At birth the human body is made up of almost 75% water. By the time we enter adulthood the amount of water in our bodies drops to almost 60%. No wonder then that whenever I listen to Four Tet I feel like a baby again. Kieran Hebden (a.k.a. Four Tet, KH, 4T, 00110100 01010100 and/or ⣎⡇ꉺლ༽இ•̛)ྀ◞ ༎ຶ ༽ৣৢ؞ৢ؞ؖ ꉺლ,) seems to be so in touch with nature in his 10th album “Sixteen Oceans”, that birds, waters, winds and all sorts of ambient soundscapes make way for some of his most direct and club-ready songs, in a constant clash of styles and directions.
That’s not to say that Hebden is conflicted. He just seems to have a lot to say.
During an interview in 2013, Four Tet explained how nothing is more important to him than constantly evolving and moving forward. Well, after years of innovation and exploration of styles, “Sixteen Oceans” feels like Hebden needed to take account of what he’s achieved, sit back, write music and breathe. Yet this is no bad thing. Opener “School” is the perfect example. The sharp, harsh beat is disrupted by a signature Four Tet melody that twists and opens its arms before getting crushed by a Berlin-techno-like interlude that is ready made for clubs. “Something in the Sadness” is the sister track to “School”. If this was Four Tet 10 years ago, the two tracks would have merged into one 10-minute epic. Now though, Four Tet is giving himself time to breathe. “1993 Band Practice”, “Green”, “Bubbles….” and “4T Recordings” are an ambient collage that beautifully combines soundscapes, harpsichords, recording outtakes, nature and melody with Hebden giving us his best Eno, Fennesz or Tim Hecker impersonation.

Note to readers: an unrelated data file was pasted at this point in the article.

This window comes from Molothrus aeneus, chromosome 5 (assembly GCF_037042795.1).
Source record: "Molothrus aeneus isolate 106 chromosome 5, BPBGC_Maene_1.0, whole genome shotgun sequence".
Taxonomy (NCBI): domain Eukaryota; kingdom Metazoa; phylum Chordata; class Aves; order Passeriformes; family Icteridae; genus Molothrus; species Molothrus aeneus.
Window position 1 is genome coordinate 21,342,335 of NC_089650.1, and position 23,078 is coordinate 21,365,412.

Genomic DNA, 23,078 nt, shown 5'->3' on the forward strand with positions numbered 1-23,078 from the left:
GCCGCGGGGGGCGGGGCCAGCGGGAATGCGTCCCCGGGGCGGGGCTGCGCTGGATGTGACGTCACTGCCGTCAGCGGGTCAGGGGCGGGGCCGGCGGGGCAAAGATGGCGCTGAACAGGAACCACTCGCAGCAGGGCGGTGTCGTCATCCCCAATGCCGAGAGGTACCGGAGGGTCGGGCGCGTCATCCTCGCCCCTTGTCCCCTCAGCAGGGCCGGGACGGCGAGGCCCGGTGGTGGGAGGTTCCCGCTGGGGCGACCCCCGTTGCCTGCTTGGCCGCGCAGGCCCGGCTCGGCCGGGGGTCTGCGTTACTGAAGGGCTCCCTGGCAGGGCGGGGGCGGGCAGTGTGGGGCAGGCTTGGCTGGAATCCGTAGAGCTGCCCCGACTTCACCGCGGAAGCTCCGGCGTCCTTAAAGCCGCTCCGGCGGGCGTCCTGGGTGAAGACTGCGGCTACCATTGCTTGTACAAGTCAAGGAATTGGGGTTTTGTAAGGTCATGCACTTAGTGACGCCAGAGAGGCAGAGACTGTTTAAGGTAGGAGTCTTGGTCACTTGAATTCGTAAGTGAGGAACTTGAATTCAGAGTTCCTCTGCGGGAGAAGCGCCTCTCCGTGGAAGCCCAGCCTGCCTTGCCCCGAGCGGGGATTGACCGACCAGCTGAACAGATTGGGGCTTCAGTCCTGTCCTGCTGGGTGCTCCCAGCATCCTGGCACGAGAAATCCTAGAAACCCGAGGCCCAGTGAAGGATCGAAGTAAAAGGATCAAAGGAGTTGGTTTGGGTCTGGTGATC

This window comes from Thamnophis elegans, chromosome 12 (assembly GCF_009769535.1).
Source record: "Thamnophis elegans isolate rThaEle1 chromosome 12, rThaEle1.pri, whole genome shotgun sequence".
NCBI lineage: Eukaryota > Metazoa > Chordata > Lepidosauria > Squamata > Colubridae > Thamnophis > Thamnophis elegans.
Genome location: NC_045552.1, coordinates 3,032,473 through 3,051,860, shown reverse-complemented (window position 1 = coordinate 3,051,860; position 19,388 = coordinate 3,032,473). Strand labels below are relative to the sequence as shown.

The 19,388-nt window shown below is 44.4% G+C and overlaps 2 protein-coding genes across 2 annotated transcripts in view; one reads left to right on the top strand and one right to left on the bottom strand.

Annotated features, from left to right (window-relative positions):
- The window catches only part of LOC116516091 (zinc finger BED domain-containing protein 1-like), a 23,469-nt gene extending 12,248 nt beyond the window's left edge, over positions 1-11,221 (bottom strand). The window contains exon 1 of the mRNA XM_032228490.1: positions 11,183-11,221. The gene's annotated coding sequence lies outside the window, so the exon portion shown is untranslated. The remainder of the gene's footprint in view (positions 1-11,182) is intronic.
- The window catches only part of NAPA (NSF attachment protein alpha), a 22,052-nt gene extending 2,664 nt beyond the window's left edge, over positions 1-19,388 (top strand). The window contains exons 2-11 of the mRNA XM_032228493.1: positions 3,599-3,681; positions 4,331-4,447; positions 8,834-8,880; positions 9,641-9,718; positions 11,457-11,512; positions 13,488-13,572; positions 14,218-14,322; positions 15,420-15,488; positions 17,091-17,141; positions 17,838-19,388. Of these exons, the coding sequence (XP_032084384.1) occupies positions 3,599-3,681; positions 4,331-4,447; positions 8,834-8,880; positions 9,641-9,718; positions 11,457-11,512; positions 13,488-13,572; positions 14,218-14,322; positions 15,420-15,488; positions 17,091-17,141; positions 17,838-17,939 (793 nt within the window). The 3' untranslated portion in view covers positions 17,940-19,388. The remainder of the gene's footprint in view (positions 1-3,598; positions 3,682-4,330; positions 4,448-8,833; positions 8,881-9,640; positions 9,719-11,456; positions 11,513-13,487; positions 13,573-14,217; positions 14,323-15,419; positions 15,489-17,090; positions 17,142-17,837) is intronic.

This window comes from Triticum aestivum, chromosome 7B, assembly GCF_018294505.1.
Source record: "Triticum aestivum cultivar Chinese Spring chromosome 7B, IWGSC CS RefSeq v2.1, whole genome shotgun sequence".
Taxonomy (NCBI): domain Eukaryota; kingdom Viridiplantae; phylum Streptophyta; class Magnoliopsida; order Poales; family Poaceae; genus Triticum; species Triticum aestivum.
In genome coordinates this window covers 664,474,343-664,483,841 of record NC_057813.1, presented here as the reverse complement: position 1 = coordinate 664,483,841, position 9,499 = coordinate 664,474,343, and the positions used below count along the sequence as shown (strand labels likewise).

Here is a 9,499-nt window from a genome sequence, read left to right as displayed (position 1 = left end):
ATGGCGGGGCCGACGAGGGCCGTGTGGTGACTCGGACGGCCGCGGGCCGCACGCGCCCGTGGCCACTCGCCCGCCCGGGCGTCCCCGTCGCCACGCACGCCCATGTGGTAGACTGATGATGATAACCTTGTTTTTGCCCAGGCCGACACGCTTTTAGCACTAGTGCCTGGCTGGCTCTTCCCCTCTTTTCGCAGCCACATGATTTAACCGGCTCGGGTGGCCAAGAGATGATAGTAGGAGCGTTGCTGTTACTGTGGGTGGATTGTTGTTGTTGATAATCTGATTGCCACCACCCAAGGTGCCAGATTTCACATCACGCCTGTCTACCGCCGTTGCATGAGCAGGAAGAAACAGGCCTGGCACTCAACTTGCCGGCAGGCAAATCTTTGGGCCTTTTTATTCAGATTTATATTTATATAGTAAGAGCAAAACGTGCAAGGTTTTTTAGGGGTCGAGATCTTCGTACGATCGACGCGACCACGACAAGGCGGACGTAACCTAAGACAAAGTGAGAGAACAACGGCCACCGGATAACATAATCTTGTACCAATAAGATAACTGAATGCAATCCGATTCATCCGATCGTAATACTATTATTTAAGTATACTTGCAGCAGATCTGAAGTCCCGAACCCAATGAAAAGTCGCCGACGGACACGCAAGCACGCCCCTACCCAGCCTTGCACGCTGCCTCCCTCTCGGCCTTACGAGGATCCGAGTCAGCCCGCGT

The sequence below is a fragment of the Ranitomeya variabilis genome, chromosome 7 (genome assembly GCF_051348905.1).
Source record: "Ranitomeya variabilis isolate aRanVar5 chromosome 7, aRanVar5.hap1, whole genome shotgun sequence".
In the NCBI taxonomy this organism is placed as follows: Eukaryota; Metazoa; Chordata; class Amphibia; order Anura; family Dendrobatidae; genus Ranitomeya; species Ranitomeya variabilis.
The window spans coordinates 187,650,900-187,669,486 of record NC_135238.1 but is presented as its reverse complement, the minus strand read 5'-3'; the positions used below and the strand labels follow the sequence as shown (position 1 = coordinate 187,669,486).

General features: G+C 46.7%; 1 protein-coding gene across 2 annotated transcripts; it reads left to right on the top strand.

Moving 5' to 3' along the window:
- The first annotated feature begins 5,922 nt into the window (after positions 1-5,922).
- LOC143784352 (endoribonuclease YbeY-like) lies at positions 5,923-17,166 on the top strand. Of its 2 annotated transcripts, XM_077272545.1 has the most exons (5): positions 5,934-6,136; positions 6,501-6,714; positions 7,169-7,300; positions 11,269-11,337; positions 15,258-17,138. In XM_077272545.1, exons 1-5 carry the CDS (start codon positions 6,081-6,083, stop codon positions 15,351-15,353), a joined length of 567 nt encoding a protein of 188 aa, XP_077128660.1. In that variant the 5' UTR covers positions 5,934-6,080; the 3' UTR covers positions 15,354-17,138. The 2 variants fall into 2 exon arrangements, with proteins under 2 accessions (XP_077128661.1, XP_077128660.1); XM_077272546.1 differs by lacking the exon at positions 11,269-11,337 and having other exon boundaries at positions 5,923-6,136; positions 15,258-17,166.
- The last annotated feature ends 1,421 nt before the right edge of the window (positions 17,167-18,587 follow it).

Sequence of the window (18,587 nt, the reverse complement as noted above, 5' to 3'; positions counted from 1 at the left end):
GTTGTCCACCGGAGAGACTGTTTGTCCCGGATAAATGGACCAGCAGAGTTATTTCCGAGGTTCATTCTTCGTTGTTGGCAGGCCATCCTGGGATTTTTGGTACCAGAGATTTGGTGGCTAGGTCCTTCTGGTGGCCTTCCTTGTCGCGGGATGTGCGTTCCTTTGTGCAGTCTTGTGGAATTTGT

The catchy “Baby” samples Ellie Goulding (unsurprisingly the new single from the album). The song is accompanied by an amazing video. I’m not sure if the video was finished before we were all asked to stay home for an indefinite period of time, but a video taking us on a flying journey though such spectacular landscapes seems so far away right now and also feels like Four Tet and director Joanna Nordahl are rubbing it in a bit.
The album’s epicentre is the duo of “Love Salad” and “Insect Near Piha Beach”. The former is the only long song of the album, with a fluid, liquid-like beat and scattered melody that refuses to stand still. The latter recalls Four Tet’s Plastic People days and revisits the Indian influences of his 2015 Morning/Evening album in surprising and beautiful effect. Lovely.
But my favourite song remains “Teenage Birdsong”.
If generating emotions and feelings through dance music is an art, Four Tet has mastered it.
“Teenage Birdsong” combines all elements that make Four Tet great. The ability to build and evolve melody, construct great dance songs and generate feelings that can change with each listen, whether you listen to the song on the bus to work or at an outdoor festival with the sun beaming down your face.
I caught coronavirus from a friend of mine in London. It is a horrible, vicious virus. At the peak of my illness my body was losing so much water that I felt less human. The new Four Tet album didn’t treat that, but it helped – almost like a water supplement. Being stuck inside a small East London flat during these extraordinary times, feeling like you were connecting with nature was all you could ask for; even in short, four-minute stints there was salvation in that.
Words by Constantine Courtis.